I would like to create a pattern for my PCB. I would like to update the pattern with changes in BOM, external interface, software, changes in pads. I would like some suggestions of patterns used in pcb design.

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    \$\begingroup\$ I've put a QR code on a PCB.. but bar codes seem more popular. \$\endgroup\$ – Spehro Pefhany Oct 9 '16 at 12:33
  • \$\begingroup\$ I agree with Spehro, a barcode/serial number/rev number is very useful for tracking changes to a board. \$\endgroup\$ – DerStrom8 Oct 9 '16 at 12:38

It seems you are asking about patterns for indicating what board it is for inventory and the like.

There are many options. At minimum, I like to add:

  1. A short (one to a few word) name in the top silkscreen layer. Part numbers may be more definitive, but for most people a name is more useful. Unless you're dealing with the part number regularly, "Grommulator control board" is going to be more useful than "579103B".

  2. The date of board design in the top silkscreen layer. Again, a formal revision name is more definitive, but a date is more useful to more people. This is one of the last things I do before finalizing a board, and is therefore usually the date I send the fab files to the board house. This may seem frivolous, but it's been useful enough times a few years later that I do this routinely.

  3. The short ECAD tool project name in upper case in the top copper layer. I try to put this near the bottom right corner, but somewhere around the bottom edge, then the top edge, as possible. I use Eagle, and make up short arbitrary project names for each board. This is the name of the directory holding the board, and schematic and other files specific to that board. The BOM, schematic, board fab files, etc, all include this as part of the file name. I have a fixed rule that two different boards never have the same project name. This name is really for me, not for anyone else.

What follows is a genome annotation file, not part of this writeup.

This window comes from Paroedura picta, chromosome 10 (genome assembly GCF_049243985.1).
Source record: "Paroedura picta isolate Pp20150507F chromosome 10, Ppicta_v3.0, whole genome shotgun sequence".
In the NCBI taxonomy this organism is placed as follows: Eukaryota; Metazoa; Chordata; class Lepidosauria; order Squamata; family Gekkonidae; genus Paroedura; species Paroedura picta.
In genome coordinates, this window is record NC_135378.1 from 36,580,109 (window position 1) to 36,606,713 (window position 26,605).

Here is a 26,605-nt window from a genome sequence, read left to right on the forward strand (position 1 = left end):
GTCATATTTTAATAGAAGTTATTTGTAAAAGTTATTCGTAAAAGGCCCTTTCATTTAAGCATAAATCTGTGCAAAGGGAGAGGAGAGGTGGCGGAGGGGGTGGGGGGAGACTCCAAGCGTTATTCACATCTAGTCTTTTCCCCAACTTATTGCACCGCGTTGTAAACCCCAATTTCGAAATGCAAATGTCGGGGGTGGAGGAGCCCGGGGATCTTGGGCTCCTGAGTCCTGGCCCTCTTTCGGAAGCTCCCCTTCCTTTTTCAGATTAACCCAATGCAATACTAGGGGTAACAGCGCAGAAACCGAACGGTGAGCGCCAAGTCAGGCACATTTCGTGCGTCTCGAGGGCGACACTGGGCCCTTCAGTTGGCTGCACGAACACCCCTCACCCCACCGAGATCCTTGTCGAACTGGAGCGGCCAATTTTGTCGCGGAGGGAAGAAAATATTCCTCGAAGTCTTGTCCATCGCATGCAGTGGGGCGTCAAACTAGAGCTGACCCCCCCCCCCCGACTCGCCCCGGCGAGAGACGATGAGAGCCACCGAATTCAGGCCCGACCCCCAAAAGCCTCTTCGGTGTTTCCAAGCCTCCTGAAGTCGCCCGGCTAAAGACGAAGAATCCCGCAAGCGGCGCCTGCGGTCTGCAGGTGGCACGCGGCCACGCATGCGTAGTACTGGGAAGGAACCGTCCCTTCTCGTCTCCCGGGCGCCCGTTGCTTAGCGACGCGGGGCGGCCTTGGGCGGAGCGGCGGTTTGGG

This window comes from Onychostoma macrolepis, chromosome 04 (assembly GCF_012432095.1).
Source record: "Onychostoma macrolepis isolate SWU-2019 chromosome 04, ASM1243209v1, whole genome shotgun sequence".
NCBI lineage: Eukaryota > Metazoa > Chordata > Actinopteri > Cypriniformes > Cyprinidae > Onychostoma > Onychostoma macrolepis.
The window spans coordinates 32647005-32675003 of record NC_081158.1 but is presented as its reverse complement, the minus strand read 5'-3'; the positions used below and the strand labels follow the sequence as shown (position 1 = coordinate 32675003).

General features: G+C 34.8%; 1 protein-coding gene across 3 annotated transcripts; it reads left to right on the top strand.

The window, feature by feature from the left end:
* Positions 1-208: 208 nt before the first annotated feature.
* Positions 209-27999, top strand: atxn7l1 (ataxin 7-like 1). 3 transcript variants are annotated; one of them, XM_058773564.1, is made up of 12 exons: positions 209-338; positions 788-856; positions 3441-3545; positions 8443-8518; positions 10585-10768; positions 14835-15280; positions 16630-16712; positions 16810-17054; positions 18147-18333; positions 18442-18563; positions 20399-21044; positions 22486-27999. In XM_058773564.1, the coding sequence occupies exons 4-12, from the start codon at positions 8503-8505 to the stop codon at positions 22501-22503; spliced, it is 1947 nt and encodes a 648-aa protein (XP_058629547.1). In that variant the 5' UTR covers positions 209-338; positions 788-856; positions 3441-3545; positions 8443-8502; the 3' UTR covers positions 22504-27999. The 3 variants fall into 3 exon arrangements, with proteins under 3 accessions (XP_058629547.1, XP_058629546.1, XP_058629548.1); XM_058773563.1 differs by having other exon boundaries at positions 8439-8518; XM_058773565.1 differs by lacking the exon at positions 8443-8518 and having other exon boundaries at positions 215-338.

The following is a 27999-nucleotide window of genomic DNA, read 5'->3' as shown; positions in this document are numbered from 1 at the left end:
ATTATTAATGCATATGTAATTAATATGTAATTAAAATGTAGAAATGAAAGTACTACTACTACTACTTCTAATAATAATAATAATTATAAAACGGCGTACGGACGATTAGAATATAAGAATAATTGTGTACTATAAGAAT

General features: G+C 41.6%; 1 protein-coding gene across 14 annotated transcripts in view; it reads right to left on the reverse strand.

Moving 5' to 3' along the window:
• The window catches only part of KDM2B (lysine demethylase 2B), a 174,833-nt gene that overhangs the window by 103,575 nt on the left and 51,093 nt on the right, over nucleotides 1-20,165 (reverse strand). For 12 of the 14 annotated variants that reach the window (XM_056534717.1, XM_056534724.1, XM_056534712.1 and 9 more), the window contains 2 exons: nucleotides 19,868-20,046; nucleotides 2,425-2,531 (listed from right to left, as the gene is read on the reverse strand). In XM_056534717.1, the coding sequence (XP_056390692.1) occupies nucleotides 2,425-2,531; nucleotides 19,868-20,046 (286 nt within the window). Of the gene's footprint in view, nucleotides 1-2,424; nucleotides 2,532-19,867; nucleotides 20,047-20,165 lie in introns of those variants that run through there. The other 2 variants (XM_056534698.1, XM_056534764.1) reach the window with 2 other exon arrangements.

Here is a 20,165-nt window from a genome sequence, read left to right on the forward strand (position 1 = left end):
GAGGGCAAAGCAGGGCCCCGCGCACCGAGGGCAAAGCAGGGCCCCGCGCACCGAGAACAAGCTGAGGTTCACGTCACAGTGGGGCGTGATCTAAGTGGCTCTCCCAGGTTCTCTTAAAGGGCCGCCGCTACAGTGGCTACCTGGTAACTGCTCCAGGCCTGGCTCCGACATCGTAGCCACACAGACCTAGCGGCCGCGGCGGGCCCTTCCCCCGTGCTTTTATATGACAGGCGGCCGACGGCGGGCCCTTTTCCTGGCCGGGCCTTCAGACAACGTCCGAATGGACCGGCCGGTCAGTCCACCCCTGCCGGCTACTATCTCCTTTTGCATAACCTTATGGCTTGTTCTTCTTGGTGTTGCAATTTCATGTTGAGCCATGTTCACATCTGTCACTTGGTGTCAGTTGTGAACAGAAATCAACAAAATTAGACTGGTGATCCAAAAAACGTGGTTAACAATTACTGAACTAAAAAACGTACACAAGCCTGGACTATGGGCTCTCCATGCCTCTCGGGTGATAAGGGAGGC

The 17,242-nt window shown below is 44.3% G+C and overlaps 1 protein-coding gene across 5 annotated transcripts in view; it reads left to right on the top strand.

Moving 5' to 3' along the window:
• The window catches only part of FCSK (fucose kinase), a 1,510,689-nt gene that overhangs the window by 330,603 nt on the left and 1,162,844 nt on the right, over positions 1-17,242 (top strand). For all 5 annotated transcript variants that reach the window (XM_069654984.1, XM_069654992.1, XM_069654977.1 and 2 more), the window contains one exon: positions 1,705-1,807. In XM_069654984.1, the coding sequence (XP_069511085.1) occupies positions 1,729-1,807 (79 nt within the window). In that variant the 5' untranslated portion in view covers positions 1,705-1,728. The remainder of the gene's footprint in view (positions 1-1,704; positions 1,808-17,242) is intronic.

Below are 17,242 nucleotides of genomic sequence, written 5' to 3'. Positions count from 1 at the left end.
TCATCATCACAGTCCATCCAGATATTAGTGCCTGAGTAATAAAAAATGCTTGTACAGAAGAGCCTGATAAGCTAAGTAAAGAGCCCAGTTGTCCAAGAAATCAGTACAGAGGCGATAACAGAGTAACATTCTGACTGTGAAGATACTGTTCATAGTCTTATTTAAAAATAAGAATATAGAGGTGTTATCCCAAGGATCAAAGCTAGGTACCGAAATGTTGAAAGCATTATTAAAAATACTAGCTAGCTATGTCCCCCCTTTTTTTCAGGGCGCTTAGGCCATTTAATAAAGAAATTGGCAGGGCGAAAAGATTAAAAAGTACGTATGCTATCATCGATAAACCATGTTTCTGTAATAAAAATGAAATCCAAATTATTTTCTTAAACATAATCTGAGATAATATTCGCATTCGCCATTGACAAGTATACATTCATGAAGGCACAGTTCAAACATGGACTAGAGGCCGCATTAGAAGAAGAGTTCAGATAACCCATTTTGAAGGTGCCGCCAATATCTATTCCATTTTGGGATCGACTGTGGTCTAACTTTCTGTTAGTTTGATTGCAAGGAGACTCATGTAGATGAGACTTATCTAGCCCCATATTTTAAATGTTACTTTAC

I usually end this name in a digit, which is the rev number for that name only. For example, I might give the grommulator control my internal project name of "grom1". The next time boards are sent out that differ in any way, the name will be "grom2", etc. I always make this upper case, so somewhere around the edge of the board will be "GROM1" in the copper layer. This is usually 75 mil text height. Others don't care and will largely not notice, but it can be really useful when you can quickly look at a board and find the project files. Note that you often design a board before a formal name or part number is assigned to it.

    One reason to put it in the copper layer is that it's less obvious. You have to look to find it, whereas the silkscreen markings jump out at you.

  4. The formal part number, if known at the time of board design. If you know the part number and are sure it isn't going to change by the time the board is deployed, go ahead and put it on the silkscreen. If known, I like to include both the part number of the bare board and the assembled board.

  5. Sometimes "Serial" followed by a white rectangle in the top silkscreen layer. A solid white silkscreen area is easy to write on with something like a sharpie marker. Put it in the lower right corner, if possible, to facilitate writing there by hand. At least try to avoid tall components below this area.

    For engineering prototypes, it can be very useful to write something to identify individual boards. If boards are serialized in production, then a sticker printed as part of the production process can be put over the silkscreen rectangle. Find out what size stickers production uses and make sure to leave enough room.


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